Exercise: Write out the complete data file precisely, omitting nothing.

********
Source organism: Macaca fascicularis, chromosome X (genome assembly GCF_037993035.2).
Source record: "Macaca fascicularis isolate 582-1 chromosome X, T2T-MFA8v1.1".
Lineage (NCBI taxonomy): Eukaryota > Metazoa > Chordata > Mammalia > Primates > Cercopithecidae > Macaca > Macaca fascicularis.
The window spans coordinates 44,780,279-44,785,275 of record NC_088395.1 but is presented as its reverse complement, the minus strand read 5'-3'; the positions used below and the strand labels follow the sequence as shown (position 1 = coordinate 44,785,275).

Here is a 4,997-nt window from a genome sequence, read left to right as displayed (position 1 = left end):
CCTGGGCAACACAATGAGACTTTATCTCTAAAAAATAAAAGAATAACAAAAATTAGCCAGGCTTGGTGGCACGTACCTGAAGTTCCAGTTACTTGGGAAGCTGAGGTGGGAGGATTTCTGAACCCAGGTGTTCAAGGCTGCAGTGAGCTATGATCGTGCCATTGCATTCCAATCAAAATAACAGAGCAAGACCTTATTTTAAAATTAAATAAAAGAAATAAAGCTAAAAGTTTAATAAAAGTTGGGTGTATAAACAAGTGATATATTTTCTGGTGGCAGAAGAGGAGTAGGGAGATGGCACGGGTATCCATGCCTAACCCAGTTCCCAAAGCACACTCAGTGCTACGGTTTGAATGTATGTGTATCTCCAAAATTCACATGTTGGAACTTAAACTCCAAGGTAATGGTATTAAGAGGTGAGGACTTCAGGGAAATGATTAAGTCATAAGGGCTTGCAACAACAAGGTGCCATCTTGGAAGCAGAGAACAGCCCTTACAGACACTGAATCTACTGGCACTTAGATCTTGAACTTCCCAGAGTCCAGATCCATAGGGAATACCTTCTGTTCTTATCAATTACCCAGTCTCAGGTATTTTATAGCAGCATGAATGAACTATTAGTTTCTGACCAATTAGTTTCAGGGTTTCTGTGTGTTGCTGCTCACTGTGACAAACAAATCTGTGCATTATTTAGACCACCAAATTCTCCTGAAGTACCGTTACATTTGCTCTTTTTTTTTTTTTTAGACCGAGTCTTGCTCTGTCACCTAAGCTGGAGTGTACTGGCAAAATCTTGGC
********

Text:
Source organism: Macaca fascicularis, chromosome X (genome assembly GCF_037993035.2).
Source record: "Macaca fascicularis isolate 582-1 chromosome X, T2T-MFA8v1.1".
Lineage (NCBI taxonomy): Eukaryota > Metazoa > Chordata > Mammalia > Primates > Cercopithecidae > Macaca > Macaca fascicularis.
The window spans coordinates 44,780,279-44,785,275 of record NC_088395.1 but is presented as its reverse complement, the minus strand read 5'-3'; the positions used below and the strand labels follow the sequence as shown (position 1 = coordinate 44,785,275).

Here is a 4,997-nt window from a genome sequence, read left to right as displayed (position 1 = left end):
CCTGGGCAACACAATGAGACTTTATCTCTAAAAAATAAAAGAATAACAAAAATTAGCCAGGCTTGGTGGCACGTACCTGAAGTTCCAGTTACTTGGGAAGCTGAGGTGGGAGGATTTCTGAACCCAGGTGTTCAAGGCTGCAGTGAGCTATGATCGTGCCATTGCATTCCAATCAAAATAACAGAGCAAGACCTTATTTTAAAATTAAATAAAAGAAATAAAGCTAAAAGTTTAATAAAAGTTGGGTGTATAAACAAGTGATATATTTTCTGGTGGCAGAAGAGGAGTAGGGAGATGGCACGGGTATCCATGCCTAACCCAGTTCCCAAAGCACACTCAGTGCTACGGTTTGAATGTATGTGTATCTCCAAAATTCACATGTTGGAACTTAAACTCCAAGGTAATGGTATTAAGAGGTGAGGACTTCAGGGAAATGATTAAGTCATAAGGGCTTGCAACAACAAGGTGCCATCTTGGAAGCAGAGAACAGCCCTTACAGACACTGAATCTACTGGCACTTAGATCTTGAACTTCCCAGAGTCCAGATCCATAGGGAATACCTTCTGTTCTTATCAATTACCCAGTCTCAGGTATTTTATAGCAGCATGAATGAACTATTAGTTTCTGACCAATTAGTTTCAGGGTTTCTGTGTGTTGCTGCTCACTGTGACAAACAAATCTGTGCATTATTTAGACCACCAAATTCTCCTGAAGTACCGTTACATTTGCTCTTTTTTTTTTTTTTAGACCGAGTCTTGCTCTGTCACCTAAGCTGGAGTGTACTGGCAAAATCTTGGC